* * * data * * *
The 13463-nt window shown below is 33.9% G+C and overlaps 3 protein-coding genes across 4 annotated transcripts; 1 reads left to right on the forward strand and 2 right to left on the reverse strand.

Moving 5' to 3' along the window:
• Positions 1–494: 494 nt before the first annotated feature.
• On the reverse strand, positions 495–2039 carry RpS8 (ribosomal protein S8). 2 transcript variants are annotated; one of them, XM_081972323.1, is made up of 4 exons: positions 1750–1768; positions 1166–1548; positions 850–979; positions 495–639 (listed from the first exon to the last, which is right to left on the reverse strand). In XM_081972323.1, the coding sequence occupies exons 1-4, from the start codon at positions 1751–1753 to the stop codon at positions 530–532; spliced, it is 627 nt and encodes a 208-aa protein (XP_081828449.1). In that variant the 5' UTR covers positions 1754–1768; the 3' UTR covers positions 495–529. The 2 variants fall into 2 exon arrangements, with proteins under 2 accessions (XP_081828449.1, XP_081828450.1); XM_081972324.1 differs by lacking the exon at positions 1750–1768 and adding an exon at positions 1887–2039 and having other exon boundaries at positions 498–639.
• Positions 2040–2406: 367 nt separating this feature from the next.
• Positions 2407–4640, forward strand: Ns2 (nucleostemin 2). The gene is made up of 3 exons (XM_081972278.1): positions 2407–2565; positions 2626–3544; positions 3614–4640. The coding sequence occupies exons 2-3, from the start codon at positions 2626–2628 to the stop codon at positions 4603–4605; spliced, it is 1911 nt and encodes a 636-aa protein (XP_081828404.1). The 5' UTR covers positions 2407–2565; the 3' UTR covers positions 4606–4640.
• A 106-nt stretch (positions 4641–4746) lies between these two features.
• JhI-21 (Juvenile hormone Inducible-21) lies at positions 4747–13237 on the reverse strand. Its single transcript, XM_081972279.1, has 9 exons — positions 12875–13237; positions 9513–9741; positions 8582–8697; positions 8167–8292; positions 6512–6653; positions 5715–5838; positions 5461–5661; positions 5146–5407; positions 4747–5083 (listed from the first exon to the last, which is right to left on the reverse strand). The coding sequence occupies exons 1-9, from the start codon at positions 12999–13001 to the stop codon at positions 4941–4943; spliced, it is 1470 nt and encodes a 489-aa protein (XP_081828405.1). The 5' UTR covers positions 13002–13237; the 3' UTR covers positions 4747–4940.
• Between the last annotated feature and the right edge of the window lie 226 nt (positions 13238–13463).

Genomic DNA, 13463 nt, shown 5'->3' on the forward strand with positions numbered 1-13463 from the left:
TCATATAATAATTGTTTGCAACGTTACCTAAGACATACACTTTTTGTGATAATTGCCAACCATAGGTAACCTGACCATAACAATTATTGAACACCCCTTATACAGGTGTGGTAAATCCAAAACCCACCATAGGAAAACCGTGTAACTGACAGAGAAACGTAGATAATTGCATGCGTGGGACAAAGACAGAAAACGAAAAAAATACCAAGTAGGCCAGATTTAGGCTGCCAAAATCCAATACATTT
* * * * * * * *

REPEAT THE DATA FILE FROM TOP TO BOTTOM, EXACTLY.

The 13463-nt window shown below is 33.9% G+C and overlaps 3 protein-coding genes across 4 annotated transcripts; 1 reads left to right on the forward strand and 2 right to left on the reverse strand.

Moving 5' to 3' along the window:
• Positions 1–494: 494 nt before the first annotated feature.
• On the reverse strand, positions 495–2039 carry RpS8 (ribosomal protein S8). 2 transcript variants are annotated; one of them, XM_081972323.1, is made up of 4 exons: positions 1750–1768; positions 1166–1548; positions 850–979; positions 495–639 (listed from the first exon to the last, which is right to left on the reverse strand). In XM_081972323.1, the coding sequence occupies exons 1-4, from the start codon at positions 1751–1753 to the stop codon at positions 530–532; spliced, it is 627 nt and encodes a 208-aa protein (XP_081828449.1). In that variant the 5' UTR covers positions 1754–1768; the 3' UTR covers positions 495–529. The 2 variants fall into 2 exon arrangements, with proteins under 2 accessions (XP_081828449.1, XP_081828450.1); XM_081972324.1 differs by lacking the exon at positions 1750–1768 and adding an exon at positions 1887–2039 and having other exon boundaries at positions 498–639.
• Positions 2040–2406: 367 nt separating this feature from the next.
• Positions 2407–4640, forward strand: Ns2 (nucleostemin 2). The gene is made up of 3 exons (XM_081972278.1): positions 2407–2565; positions 2626–3544; positions 3614–4640. The coding sequence occupies exons 2-3, from the start codon at positions 2626–2628 to the stop codon at positions 4603–4605; spliced, it is 1911 nt and encodes a 636-aa protein (XP_081828404.1). The 5' UTR covers positions 2407–2565; the 3' UTR covers positions 4606–4640.
• A 106-nt stretch (positions 4641–4746) lies between these two features.
• JhI-21 (Juvenile hormone Inducible-21) lies at positions 4747–13237 on the reverse strand. Its single transcript, XM_081972279.1, has 9 exons — positions 12875–13237; positions 9513–9741; positions 8582–8697; positions 8167–8292; positions 6512–6653; positions 5715–5838; positions 5461–5661; positions 5146–5407; positions 4747–5083 (listed from the first exon to the last, which is right to left on the reverse strand). The coding sequence occupies exons 1-9, from the start codon at positions 12999–13001 to the stop codon at positions 4941–4943; spliced, it is 1470 nt and encodes a 489-aa protein (XP_081828405.1). The 5' UTR covers positions 13002–13237; the 3' UTR covers positions 4747–4940.
• Between the last annotated feature and the right edge of the window lie 226 nt (positions 13238–13463).

Genomic DNA, 13463 nt, shown 5'->3' on the forward strand with positions numbered 1-13463 from the left:
TCATATAATAATTGTTTGCAACGTTACCTAAGACATACACTTTTTGTGATAATTGCCAACCATAGGTAACCTGACCATAACAATTATTGAACACCCCTTATACAGGTGTGGTAAATCCAAAACCCACCATAGGAAAACCGTGTAACTGACAGAGAAACGTAGATAATTGCATGCGTGGGACAAAGACAGAAAACGAAAAAAATACCAAGTAGGCCAGATTTAGGCTGCCAAAATCCAATACATTT